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Geothermal Energy

By Edited Aug 27, 2015 0 0

Currently, wind and solar are the two leading renewable energy sources; however, the Interior Department estimates that by 2025 the geothermal power generated from federal lands will produce enough electricity to power more than 10 million homes. This could place it on par with wind and solar energy. (source: http://www.nytimes.com/gwire/2009/05/21/21greenwire-geothermal-the-undervalued-renewable-resource-12208.html)

Although geothermal energy is not technically a renewable energy source, it is generally categorized as such because rainfall replenishes the water and heat is continuously produced inside the earth. In addition, it's clean, inexpensive, and produces few greenhouse gases. Europe is leading the world in the advancement of such technology, particularly in Iceland, which is currently the forerunner in the development of geothermal utilization. (source: www.alternative-energy-news.info/technology/heating/) In the United States, Congress and the Obama Administration are making efforts to push the expansion of this resource by allocating $400 million from the American Recovery and Reinvestment Act for geothermal projects, such as the development of geothermal heat pumps (GHPs). (source: www.paystolivegreen.com/2009/05/geothermal-energy-gaining-momentum) Secretary Steven Chu announced in June nearly $50 million of the Recovery Act Funding to accelerate the development of GHPs. He stated,

"The heat from the earth represents a significant energy resource that can be tapped to reduce emissions contributing to climate change. Expanded use od GHPs in the United States will create new jobs for engineers, manufactures and technicians while at the same time broadening our nation's clean and renewable energy portfolio."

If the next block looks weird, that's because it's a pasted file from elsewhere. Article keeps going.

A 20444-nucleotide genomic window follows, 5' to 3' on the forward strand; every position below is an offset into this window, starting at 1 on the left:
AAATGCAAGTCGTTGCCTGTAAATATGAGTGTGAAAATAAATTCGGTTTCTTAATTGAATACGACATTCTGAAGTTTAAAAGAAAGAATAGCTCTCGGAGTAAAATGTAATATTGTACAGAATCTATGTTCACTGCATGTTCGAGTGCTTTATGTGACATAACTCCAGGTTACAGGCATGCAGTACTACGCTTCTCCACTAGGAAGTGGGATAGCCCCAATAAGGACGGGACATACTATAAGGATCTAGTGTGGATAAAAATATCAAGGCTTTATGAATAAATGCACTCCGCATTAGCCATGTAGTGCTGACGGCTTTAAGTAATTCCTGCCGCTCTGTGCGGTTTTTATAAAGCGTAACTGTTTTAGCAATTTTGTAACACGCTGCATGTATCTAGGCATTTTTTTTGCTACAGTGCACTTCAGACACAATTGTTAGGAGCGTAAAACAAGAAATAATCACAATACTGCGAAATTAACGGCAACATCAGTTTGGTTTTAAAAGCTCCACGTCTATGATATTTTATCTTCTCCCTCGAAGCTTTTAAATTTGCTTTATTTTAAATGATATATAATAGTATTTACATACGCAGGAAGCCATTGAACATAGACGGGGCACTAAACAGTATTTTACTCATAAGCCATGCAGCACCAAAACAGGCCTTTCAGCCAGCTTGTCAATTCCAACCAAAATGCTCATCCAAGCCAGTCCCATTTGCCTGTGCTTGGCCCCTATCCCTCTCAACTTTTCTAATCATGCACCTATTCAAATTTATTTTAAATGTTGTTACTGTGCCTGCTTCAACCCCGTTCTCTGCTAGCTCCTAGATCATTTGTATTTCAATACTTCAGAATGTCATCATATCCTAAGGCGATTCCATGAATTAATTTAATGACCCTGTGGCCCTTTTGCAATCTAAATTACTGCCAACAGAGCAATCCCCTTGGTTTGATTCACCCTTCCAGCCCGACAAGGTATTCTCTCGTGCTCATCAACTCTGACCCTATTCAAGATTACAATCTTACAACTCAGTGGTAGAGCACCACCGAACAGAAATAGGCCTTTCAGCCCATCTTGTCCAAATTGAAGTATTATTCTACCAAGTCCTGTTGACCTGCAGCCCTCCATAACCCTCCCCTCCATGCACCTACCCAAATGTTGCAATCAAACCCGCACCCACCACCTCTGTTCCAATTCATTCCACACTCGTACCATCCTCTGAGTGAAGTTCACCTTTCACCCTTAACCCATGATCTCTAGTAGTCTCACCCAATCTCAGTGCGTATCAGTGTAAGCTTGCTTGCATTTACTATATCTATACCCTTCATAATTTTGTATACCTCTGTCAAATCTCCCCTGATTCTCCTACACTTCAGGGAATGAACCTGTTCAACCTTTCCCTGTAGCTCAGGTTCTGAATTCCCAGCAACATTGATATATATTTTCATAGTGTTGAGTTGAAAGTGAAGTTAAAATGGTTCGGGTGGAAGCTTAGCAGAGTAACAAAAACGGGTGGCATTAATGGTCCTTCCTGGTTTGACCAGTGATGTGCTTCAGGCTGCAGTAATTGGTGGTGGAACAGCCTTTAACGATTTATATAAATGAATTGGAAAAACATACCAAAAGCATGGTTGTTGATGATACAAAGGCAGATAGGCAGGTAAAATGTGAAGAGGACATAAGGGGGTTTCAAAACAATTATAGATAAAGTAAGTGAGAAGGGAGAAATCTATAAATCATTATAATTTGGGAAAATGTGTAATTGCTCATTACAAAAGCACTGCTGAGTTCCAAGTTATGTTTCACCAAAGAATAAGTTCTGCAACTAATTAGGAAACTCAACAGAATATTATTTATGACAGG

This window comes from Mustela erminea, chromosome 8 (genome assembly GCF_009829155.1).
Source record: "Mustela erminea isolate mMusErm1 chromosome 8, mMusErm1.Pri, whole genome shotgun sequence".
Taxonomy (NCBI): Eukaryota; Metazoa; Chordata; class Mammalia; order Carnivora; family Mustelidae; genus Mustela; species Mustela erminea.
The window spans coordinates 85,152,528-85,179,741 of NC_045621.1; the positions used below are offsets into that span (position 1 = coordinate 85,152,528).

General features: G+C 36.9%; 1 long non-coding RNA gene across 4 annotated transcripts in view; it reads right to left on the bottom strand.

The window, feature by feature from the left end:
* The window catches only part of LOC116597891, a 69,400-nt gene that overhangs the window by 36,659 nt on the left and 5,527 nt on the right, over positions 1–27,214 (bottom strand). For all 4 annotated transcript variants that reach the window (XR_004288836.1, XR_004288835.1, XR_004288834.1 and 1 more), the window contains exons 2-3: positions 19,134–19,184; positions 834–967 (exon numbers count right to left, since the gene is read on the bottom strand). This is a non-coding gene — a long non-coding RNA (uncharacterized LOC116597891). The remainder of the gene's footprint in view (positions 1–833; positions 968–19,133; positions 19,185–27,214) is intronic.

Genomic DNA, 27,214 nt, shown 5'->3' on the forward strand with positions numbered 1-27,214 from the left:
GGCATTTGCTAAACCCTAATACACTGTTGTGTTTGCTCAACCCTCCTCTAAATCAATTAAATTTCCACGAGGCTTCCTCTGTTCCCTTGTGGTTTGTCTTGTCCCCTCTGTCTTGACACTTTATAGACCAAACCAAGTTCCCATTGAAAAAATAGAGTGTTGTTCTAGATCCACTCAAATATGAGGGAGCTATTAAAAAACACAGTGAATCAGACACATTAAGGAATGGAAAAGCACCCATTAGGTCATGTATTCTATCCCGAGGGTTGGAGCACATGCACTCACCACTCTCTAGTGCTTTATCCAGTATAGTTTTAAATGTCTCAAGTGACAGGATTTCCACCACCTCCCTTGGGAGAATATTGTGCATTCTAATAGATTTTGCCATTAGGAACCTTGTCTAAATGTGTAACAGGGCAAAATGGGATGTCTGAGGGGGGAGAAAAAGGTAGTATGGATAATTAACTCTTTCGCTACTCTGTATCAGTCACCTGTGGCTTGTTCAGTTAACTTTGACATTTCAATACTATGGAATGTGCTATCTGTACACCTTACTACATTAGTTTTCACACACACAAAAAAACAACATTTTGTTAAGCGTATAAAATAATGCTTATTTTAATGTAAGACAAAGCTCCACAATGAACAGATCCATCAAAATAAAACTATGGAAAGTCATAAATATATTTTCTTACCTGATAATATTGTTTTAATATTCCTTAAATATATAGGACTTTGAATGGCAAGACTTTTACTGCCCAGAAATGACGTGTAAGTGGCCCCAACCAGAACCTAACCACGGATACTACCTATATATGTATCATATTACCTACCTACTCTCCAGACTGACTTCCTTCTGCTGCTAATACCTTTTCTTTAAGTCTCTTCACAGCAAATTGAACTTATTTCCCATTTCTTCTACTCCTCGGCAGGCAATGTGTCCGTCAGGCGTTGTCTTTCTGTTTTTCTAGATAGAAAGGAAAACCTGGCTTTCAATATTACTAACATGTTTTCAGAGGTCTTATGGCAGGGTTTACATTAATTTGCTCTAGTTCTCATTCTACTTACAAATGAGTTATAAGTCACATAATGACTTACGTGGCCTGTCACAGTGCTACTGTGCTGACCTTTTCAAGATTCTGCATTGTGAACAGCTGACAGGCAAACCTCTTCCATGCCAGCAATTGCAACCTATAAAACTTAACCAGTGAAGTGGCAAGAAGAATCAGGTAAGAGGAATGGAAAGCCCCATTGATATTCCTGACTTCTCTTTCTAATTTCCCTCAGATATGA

The Department of Energy has allocated grant funds for geothermal heat pump projects which focus on three areas:

1. Technology Demonstration Projects: Include mid or large scale projects with a minimum of 50 tons of heating and cooling capacity which can be installed in a range of climate zones and geological conditions.

2. Data Gathering and Analysis: Includes research projects and papers that will determine the feasibility of the project, including: system costs, performance and installation techniques.

3. National Certification Standard: The certification is designed to: 1. Increase consumer confidence in geothermal technology. 2. Reduce the potential for improperly installed systems. 3. Assure product quality and performance.

Like Europe, the United States is making progress towards the expansion of this renewable energy source. Given the great benefits geothermal energy has to offer, it's not hard to see why.

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